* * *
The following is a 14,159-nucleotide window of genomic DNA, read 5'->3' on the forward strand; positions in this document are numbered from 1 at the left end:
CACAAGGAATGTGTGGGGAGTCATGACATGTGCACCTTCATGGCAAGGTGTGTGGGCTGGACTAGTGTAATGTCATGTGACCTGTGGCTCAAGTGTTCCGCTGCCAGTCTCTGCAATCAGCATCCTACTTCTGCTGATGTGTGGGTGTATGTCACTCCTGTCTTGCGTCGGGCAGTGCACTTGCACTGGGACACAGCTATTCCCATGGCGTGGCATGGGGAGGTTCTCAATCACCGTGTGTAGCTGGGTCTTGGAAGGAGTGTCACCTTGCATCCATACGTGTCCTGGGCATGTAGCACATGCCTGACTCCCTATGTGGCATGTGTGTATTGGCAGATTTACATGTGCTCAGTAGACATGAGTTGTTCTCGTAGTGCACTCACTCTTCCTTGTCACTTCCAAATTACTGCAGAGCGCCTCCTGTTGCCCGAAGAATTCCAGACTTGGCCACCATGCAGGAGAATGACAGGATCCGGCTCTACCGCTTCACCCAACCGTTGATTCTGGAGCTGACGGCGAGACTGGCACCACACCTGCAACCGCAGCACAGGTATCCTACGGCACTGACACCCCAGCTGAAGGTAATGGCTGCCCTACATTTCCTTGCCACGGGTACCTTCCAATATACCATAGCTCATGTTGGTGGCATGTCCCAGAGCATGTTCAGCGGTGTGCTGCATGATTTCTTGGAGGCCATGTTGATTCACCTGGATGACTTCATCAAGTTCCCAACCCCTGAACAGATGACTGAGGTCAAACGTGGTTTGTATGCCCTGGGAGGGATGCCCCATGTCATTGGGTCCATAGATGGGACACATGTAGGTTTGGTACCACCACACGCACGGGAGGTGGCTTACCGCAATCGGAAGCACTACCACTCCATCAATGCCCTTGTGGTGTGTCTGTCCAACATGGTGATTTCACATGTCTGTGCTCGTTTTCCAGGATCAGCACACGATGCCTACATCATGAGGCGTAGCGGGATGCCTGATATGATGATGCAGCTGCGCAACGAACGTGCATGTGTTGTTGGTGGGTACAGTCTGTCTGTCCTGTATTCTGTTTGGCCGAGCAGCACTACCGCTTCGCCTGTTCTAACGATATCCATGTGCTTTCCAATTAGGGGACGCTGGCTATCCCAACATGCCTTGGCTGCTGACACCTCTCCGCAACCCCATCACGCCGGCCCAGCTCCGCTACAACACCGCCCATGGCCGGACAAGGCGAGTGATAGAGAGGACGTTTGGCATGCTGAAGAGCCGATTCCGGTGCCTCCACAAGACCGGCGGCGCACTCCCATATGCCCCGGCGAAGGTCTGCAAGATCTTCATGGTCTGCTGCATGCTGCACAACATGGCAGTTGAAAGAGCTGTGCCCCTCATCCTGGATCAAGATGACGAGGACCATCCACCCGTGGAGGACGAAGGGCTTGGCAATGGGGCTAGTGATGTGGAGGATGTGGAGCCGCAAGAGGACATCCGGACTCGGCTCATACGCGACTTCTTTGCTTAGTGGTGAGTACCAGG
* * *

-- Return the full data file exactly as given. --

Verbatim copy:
The following is a 14,159-nucleotide window of genomic DNA, read 5'->3' on the forward strand; positions in this document are numbered from 1 at the left end:
CACAAGGAATGTGTGGGGAGTCATGACATGTGCACCTTCATGGCAAGGTGTGTGGGCTGGACTAGTGTAATGTCATGTGACCTGTGGCTCAAGTGTTCCGCTGCCAGTCTCTGCAATCAGCATCCTACTTCTGCTGATGTGTGGGTGTATGTCACTCCTGTCTTGCGTCGGGCAGTGCACTTGCACTGGGACACAGCTATTCCCATGGCGTGGCATGGGGAGGTTCTCAATCACCGTGTGTAGCTGGGTCTTGGAAGGAGTGTCACCTTGCATCCATACGTGTCCTGGGCATGTAGCACATGCCTGACTCCCTATGTGGCATGTGTGTATTGGCAGATTTACATGTGCTCAGTAGACATGAGTTGTTCTCGTAGTGCACTCACTCTTCCTTGTCACTTCCAAATTACTGCAGAGCGCCTCCTGTTGCCCGAAGAATTCCAGACTTGGCCACCATGCAGGAGAATGACAGGATCCGGCTCTACCGCTTCACCCAACCGTTGATTCTGGAGCTGACGGCGAGACTGGCACCACACCTGCAACCGCAGCACAGGTATCCTACGGCACTGACACCCCAGCTGAAGGTAATGGCTGCCCTACATTTCCTTGCCACGGGTACCTTCCAATATACCATAGCTCATGTTGGTGGCATGTCCCAGAGCATGTTCAGCGGTGTGCTGCATGATTTCTTGGAGGCCATGTTGATTCACCTGGATGACTTCATCAAGTTCCCAACCCCTGAACAGATGACTGAGGTCAAACGTGGTTTGTATGCCCTGGGAGGGATGCCCCATGTCATTGGGTCCATAGATGGGACACATGTAGGTTTGGTACCACCACACGCACGGGAGGTGGCTTACCGCAATCGGAAGCACTACCACTCCATCAATGCCCTTGTGGTGTGTCTGTCCAACATGGTGATTTCACATGTCTGTGCTCGTTTTCCAGGATCAGCACACGATGCCTACATCATGAGGCGTAGCGGGATGCCTGATATGATGATGCAGCTGCGCAACGAACGTGCATGTGTTGTTGGTGGGTACAGTCTGTCTGTCCTGTATTCTGTTTGGCCGAGCAGCACTACCGCTTCGCCTGTTCTAACGATATCCATGTGCTTTCCAATTAGGGGACGCTGGCTATCCCAACATGCCTTGGCTGCTGACACCTCTCCGCAACCCCATCACGCCGGCCCAGCTCCGCTACAACACCGCCCATGGCCGGACAAGGCGAGTGATAGAGAGGACGTTTGGCATGCTGAAGAGCCGATTCCGGTGCCTCCACAAGACCGGCGGCGCACTCCCATATGCCCCGGCGAAGGTCTGCAAGATCTTCATGGTCTGCTGCATGCTGCACAACATGGCAGTTGAAAGAGCTGTGCCCCTCATCCTGGATCAAGATGACGAGGACCATCCACCCGTGGAGGACGAAGGGCTTGGCAATGGGGCTAGTGATGTGGAGGATGTGGAGCCGCAAGAGGACATCCGGACTCGGCTCATACGCGACTTCTTTGCTTAGTGGTGAGTACCAGG